Two other sources I have dealt with for supplies are  Grizzly Tools & Little Machine Shop . com ( Mainly for larger tooling & Machine parts )

 

Good Luck in your search

 

George @ TVW Miniatures

 

 

 

 

 

From: SergentEng@... [mailto:SergentEng@...] On Behalf Of Christopher A. Zurek
Sent: Sunday, February 09, 2014 1:03 AM
To: SergentEng@...
Subject: Re: [SergentEng] RE: Drilling Holes for Top Operating Detail

 

 

Frank,

Any seller on eBay that you recommend for these bits? I have a few right now that I got out of Harbor Freight variety packs, but I'd like to have more in case I break any.

Chris Z.

On 1/25/2014 10:23 PM, fsergent@... wrote:

 

I use #80 carbide drills intended for printed circuit boards at a high speed. You can generally find these on ebay by the pound. Be aware and beware that these are very brittle though. Don't think you can do this without safety glasses. A Seig X2 might be a bit overpowered for this job and vibration might be more than the tiny carbide drills can handle. I think you can buy kits to convert these to belt driven to reduce the vibration. I've got a Seig X2 as well, but I go to the small (really small) Unimat for this job.

 

 

 

Re: [SergentEng] RE: Drilling Holes for Top Operating Detail

John Niemeyer <jniemeyer@...>
 

I think Frank and his wife are away from the computer until after Feb. 15. It’s posted of his web page.
 
John
 
Frank,

As I normally do not use Harbor  Freight or E Bay for any tool purchase I can not  recommend  them as a source for small drills.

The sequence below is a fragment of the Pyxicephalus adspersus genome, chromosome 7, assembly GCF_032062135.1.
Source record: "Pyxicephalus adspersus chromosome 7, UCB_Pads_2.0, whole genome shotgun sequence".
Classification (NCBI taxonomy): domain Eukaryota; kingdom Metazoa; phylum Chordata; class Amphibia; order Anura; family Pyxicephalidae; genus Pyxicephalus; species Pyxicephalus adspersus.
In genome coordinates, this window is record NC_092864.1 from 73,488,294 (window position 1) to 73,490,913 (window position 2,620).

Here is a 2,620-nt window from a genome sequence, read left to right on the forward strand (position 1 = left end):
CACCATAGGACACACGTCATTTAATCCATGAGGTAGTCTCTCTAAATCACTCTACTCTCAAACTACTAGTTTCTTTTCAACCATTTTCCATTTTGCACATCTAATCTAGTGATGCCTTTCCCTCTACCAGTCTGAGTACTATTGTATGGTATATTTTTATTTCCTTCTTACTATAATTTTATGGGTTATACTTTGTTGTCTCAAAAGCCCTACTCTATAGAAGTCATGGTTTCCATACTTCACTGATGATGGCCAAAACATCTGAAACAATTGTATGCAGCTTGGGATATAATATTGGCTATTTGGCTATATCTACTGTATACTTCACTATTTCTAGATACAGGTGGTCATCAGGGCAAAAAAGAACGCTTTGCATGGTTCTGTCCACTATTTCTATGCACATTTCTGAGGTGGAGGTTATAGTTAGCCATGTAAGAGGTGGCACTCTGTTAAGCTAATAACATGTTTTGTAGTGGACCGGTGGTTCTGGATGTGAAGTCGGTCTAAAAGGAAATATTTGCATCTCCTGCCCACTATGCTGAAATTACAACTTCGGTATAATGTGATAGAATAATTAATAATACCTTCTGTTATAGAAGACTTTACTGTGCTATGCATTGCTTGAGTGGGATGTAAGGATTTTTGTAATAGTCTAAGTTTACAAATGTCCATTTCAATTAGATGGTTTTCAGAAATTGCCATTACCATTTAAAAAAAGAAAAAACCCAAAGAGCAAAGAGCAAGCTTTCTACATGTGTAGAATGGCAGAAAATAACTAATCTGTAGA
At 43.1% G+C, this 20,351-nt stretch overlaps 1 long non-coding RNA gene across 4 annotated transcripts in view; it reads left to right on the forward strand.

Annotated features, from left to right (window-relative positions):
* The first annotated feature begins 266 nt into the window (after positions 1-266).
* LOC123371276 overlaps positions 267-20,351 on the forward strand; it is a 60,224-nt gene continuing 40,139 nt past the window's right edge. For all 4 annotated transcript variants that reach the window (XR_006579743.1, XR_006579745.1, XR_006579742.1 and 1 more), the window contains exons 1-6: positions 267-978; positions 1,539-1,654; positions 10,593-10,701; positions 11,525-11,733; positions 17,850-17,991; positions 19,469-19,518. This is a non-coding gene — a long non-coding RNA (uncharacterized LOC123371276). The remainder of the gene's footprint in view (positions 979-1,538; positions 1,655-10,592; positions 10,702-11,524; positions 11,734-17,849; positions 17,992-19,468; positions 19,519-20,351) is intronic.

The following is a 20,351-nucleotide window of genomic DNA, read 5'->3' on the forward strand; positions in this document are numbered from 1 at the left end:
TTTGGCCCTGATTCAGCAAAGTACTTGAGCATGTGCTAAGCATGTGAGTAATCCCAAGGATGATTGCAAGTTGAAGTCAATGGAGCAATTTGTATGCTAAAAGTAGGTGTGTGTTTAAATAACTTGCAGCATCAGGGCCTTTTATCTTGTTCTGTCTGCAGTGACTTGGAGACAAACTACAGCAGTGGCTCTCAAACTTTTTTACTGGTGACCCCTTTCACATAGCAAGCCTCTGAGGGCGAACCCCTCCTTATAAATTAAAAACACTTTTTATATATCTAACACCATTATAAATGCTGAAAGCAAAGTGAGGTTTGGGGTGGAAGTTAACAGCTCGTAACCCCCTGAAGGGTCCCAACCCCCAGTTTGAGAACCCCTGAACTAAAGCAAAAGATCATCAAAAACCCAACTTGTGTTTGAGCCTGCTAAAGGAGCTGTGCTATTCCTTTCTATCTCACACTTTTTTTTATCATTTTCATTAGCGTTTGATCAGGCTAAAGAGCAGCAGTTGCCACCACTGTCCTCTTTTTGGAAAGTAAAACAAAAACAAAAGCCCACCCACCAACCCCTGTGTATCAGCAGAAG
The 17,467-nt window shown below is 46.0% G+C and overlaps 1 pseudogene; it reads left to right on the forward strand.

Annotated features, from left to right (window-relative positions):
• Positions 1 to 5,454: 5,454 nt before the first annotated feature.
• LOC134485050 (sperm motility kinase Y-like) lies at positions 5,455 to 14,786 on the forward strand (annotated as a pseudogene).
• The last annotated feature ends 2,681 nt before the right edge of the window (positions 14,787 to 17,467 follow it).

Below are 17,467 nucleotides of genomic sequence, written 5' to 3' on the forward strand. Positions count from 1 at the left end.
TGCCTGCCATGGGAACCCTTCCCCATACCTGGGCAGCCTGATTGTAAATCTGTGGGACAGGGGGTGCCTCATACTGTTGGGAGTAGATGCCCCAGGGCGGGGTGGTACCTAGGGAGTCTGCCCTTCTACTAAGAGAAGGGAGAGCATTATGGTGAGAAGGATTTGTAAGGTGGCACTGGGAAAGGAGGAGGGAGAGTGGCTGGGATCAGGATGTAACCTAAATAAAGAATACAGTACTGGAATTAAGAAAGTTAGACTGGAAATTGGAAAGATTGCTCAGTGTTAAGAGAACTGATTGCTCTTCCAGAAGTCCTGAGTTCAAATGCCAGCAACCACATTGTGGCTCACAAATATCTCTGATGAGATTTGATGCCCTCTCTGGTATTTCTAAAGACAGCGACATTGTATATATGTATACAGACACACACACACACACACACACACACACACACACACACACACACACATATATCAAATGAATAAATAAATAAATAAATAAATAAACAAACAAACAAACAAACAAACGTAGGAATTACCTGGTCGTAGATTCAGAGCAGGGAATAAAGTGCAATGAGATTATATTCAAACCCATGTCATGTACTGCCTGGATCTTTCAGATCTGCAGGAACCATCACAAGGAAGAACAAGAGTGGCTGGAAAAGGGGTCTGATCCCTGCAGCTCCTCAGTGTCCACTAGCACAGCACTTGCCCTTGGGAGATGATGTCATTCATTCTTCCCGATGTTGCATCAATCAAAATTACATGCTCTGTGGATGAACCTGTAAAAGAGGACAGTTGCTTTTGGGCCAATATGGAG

I generally purchase all my perishable tooling from the links provided below. If for no other reason then quality and knowing that item is new

 

http://www.mcmaster.com/#standard-drill-bits/=qm9iz0

 

http://www.mscdirect.com/?cid=ppc-google-Brand+--+P_sXALkJDC7_m%20sc_p_28652162704_c_S&mkwid=sXALkJDC7|dc&pcrid=28652162704&002=2167139&004=8097509704&005=270919242&006=28652162704&007=Search&008=&025=c&026=

 

Two other sources I have dealt with for supplies are  Grizzly Tools & Little Machine Shop . com ( Mainly for larger tooling & Machine parts )

 

Good Luck in your search

 

George @ TVW Miniatures

 

 

 

 

 

From: SergentEng@... [mailto:SergentEng@...] On Behalf Of Christopher A. Zurek
Sent: Sunday, February 09, 2014 1:03 AM
To: SergentEng@...
Subject: Re: [SergentEng] RE: Drilling Holes for Top Operating Detail

 

 

Frank,

Any seller on eBay that you recommend for these bits? I have a few right now that I got out of Harbor Freight variety packs, but I'd like to have more in case I break any.

Chris Z.

On 1/25/2014 10:23 PM, fsergent@... wrote:

 

I use #80 carbide drills intended for printed circuit boards at a high speed. You can generally find these on ebay by the pound. Be aware and beware that these are very brittle though. Don't think you can do this without safety glasses. A Seig X2 might be a bit overpowered for this job and vibration might be more than the tiny carbide drills can handle. I think you can buy kits to convert these to belt driven to reduce the vibration. I've got a Seig X2 as well, but I go to the small (really small) Unimat for this job.